- AIT allows a taxpayer to apply to transfer funds internationally. This process applies to South African residents who wish to use their FCA and to non-residents who are transferring funds from a South African source.
South African resident who emigrated prior to 1 March 2021
Individuals who emigrated prior to March 2021 had to keep a rand-blocked account open in South Africa. This account was used for exchange control purposes to remit capital transfers from South Africa, and international payments made from South Africa were processed through these accounts. However, the concept of rand-blocked accounts has fallen away.
Therefore, if you formally emigrated prior to 1 March 2021, you would need to follow the AIT process described above to transfer funds from South Africa. This process is administered through SARS and is required regardless of the value of the annuity income that is paid as the SDA does not apply to non-residents. Additionally, verification of your tax compliance will be required through the TCS of good standing process.
South African resident who ceased to be a tax resident after 1 March 2021
If you cease to be a South African tax resident, the Manual permits the payment of pensions and/or compulsory annuities directly to a foreign bank account held in your name. As discussed in Part 1 of this series, the process of ceasing to be a South African tax resident is administered through SARS.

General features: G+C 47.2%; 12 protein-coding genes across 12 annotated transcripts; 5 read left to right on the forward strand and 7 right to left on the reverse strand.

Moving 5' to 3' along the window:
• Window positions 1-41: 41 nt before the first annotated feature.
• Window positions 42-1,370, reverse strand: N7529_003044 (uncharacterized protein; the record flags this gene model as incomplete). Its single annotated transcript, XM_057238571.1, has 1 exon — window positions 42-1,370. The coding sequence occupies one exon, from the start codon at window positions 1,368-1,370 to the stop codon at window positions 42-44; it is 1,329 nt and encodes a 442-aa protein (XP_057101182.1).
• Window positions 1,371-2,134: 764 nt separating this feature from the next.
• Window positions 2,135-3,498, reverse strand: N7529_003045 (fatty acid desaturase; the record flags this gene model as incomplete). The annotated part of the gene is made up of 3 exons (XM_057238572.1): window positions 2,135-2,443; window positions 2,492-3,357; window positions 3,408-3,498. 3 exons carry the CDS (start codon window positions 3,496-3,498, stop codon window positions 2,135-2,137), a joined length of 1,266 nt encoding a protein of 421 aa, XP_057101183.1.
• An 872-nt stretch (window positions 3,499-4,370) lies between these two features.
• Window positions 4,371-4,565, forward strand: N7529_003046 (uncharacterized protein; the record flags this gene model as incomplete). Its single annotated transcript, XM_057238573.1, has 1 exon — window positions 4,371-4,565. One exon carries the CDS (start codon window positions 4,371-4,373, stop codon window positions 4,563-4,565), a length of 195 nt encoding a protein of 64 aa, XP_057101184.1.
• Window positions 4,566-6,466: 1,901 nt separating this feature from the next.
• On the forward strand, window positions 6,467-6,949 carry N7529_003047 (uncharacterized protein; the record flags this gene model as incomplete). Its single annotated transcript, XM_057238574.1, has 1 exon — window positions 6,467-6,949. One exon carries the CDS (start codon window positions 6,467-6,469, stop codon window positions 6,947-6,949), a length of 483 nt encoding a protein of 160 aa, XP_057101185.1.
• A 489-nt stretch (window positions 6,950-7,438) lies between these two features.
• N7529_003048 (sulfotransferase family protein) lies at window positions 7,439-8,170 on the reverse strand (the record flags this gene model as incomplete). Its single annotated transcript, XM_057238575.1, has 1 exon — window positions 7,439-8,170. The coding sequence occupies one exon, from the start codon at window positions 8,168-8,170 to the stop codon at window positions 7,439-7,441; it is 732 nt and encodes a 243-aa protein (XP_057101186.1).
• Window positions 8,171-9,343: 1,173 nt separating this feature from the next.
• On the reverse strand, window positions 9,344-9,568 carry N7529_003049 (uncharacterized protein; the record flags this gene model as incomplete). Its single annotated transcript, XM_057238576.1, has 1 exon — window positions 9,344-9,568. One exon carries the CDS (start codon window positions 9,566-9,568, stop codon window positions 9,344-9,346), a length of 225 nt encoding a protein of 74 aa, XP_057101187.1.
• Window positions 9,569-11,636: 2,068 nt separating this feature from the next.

Again, the AIT process will need to be followed regardless of the value of the annuity income that is paid. Additionally, a TCS of good standing will be required by your authorised dealer on an annual basis. A TCS of good standing enables you to authorise any third party to view your tax compliance status online via eFiling.
South African resident temporarily abroad
If you are abroad temporarily, which the Manual defines as having “departed from South Africa to any country outside the CMA with no intention of taking up residence or who has not been granted permanent residence in another country, excluding those residents who are abroad on holiday or business travel”, you can have your income paid into a foreign bank account in your name. Note that this income is not included as part of your SDA or FCA.
If you are a non-resident, i.e. your normal place of residence is outside the CMA, the Manual allows for annuity income to be paid into a foreign bank account in your name. A non-resident in this context is an individual who has never been considered a South African tax resident. As the annuity income originates from a South African source, the AIT process will need to be followed.
Your tax residency status is the defining factor
Table 1 reflects who is typically allowed payment into foreign bank accounts. Whether you can receive your living annuity income into your foreign bank account will depend on your tax residency, the SARB and SARS requirements, and your insurer’s processing procedures. Your independent financial adviser and/or financial services provider can help you determine whether you are eligible for foreign payments in terms of the Manual.
This article is part of our Offshore advice chapter. You can access the full series here.